Built in 1978 and named after Billy Wolff, a longtime downtown bicycle shop owner, this was Lincoln's first trail stretching from Holmes Lake Park to Lincoln's downtown. Following several additional phases of construction, the trail now follows Antelope Creek from the Devaney Sports Center and University of Nebraska on the north to 91st and Highway2 on the south for a total of 8.5 miles. This trail has many amenities along the way including providing a connection to the Jayne Snyder Trails Center and Union Plaza near 21st and "Q" streets, Antelope Park filled with ballfields, picnic shelters, playgrounds and Ager Junior Golf Course. The trail also parallels Holmes Lake Park and Golf Course near 70th and Capital Parkway. Portions of the trail are adjacent to busy streets, however the majority of the trail is through quiet and serene areas of a greenway corridor that follows Antelope Creek.
The concept of a bikeway had its beginnings in 1971, when Mayor Sam Schwartzkopf’s Bicycle Safety Committee assigned streets parallel to busy arterials as bicycle routes. In late 1972 a pilot study on bikeways was included in the State Game and Parks Commission’s recreation plan. One of the proposals was for the use of flood control levees along Antelope Creek. This route was appealing because it would connect five city parks (Holmes, Antelope, Pansing, Eden, and the Municipal Building), have fewer street crossings, and provide access to over 20 other city recreational facilities.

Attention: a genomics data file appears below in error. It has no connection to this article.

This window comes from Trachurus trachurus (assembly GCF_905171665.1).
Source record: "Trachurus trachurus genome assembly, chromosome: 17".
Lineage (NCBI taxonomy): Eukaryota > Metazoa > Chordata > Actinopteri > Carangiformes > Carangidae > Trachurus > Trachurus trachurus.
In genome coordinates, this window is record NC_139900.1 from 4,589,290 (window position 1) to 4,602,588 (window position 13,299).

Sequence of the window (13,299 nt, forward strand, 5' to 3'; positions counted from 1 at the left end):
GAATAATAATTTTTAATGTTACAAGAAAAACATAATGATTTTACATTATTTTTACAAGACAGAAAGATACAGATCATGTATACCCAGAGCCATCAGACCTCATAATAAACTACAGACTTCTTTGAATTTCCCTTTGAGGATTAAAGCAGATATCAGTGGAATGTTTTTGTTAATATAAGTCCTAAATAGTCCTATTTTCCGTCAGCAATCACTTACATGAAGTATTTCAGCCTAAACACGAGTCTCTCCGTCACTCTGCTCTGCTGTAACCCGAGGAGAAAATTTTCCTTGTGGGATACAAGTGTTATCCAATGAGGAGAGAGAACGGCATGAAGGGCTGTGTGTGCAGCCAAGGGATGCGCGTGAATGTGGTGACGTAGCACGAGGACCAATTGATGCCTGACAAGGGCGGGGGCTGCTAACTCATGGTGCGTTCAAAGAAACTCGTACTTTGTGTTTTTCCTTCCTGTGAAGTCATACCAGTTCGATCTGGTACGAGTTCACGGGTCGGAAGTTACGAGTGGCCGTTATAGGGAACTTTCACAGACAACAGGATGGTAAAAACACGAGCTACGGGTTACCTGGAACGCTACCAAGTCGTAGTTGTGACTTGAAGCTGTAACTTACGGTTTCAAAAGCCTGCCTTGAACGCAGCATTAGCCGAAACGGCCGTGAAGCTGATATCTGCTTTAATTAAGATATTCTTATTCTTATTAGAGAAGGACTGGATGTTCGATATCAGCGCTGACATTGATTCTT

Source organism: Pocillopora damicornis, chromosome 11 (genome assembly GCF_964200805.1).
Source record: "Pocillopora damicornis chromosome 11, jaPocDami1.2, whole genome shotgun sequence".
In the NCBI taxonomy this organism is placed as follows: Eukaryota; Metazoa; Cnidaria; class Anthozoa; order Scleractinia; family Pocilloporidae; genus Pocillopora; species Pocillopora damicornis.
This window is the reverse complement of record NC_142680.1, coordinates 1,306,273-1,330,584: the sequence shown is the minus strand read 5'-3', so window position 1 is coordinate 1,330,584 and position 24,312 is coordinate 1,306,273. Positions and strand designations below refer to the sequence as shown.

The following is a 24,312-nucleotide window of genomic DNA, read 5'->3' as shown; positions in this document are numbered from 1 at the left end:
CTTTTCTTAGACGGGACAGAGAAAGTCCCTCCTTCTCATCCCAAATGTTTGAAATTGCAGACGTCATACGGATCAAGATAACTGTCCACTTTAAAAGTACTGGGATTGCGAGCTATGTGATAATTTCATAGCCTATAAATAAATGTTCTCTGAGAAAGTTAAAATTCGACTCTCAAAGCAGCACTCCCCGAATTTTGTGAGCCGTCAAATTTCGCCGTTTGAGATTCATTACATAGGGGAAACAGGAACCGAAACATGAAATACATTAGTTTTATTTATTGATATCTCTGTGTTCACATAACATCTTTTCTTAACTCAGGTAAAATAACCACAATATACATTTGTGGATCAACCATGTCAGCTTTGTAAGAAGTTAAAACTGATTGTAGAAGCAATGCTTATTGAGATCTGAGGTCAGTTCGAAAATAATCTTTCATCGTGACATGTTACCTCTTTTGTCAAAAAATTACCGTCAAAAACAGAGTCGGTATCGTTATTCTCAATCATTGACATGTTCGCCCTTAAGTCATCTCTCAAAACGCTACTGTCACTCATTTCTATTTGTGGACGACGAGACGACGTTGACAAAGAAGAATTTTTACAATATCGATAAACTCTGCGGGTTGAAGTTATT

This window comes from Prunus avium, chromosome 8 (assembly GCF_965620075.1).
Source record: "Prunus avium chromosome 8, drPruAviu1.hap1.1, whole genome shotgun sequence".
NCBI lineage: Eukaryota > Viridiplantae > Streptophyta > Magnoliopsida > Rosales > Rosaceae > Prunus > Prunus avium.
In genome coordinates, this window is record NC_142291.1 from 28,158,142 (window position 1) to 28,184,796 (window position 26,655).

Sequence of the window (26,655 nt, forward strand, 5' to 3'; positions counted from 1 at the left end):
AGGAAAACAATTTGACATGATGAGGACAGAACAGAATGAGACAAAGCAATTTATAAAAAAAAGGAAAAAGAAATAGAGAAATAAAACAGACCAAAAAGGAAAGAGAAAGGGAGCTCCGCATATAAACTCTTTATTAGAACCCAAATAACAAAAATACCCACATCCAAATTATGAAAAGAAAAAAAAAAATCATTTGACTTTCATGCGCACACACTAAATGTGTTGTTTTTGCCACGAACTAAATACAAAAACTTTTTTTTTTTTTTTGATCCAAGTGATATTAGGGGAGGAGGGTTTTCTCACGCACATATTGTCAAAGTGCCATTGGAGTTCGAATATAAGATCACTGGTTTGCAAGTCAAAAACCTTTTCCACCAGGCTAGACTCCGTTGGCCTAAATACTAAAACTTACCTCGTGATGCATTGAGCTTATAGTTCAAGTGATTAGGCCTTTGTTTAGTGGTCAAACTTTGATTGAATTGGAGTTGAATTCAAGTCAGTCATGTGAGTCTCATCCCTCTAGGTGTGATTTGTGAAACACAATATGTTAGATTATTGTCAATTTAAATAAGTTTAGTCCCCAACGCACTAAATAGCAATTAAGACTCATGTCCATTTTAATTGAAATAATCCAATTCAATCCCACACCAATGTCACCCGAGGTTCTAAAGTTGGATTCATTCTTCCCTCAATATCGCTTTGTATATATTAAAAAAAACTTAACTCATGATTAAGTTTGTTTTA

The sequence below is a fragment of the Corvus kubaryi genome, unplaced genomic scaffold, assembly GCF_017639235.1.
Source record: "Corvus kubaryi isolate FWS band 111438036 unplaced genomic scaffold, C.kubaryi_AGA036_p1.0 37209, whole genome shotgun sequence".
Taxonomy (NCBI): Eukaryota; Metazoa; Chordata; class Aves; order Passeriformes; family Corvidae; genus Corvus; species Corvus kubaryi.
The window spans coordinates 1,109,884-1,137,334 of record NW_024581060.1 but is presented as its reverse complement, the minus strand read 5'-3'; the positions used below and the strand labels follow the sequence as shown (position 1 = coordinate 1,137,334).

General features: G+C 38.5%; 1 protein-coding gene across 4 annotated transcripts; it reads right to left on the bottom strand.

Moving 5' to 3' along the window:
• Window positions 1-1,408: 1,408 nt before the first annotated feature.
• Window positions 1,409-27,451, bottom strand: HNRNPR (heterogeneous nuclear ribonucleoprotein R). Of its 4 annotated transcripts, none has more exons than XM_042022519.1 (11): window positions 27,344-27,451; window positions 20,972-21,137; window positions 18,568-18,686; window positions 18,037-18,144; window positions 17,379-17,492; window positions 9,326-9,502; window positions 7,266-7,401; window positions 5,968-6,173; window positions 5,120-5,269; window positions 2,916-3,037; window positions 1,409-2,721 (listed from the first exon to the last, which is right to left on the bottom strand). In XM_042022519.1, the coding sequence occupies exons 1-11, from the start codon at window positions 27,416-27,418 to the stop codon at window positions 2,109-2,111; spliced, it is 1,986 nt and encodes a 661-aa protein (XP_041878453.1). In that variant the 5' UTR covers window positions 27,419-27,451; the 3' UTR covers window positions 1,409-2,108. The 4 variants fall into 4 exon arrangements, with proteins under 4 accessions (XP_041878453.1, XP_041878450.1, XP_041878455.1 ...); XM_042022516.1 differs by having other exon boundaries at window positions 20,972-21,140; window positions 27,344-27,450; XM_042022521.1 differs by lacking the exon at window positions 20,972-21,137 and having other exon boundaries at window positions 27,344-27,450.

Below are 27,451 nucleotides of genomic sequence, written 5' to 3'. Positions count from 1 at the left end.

Before the trail’s completion, the trail was originally called the Antelope Creek Bikeway. In 1978 the City Council proposed to name the trail after Billy Wolff. Wolff was a local bike shop owner who sold and serviced everything from bicycles to scooters. Since he opened the store in 1919, Wolff sold over 100,000 bikes to the city’s active residents. Wolff also was a major philanthropist and volunteer for local causes, especially those of troubled youth in Nebraska. Whether it was helping judges in the Lincoln court system consider parole for young offenders or starting donations for Children’s Day at the Nebraska State Fair, Wolff’s priority was always building up the future of Lincoln. It was an easy choice to honor Wolff in this way.
On April 21, 1979, Mayor Helen Boosalis rode a bicycle through a paper covered hoop, officially opening Billy Wolff Memorial Trail. This was Lincoln’s first trail stretching from Holmes Lake Park to Lincoln’s downtown.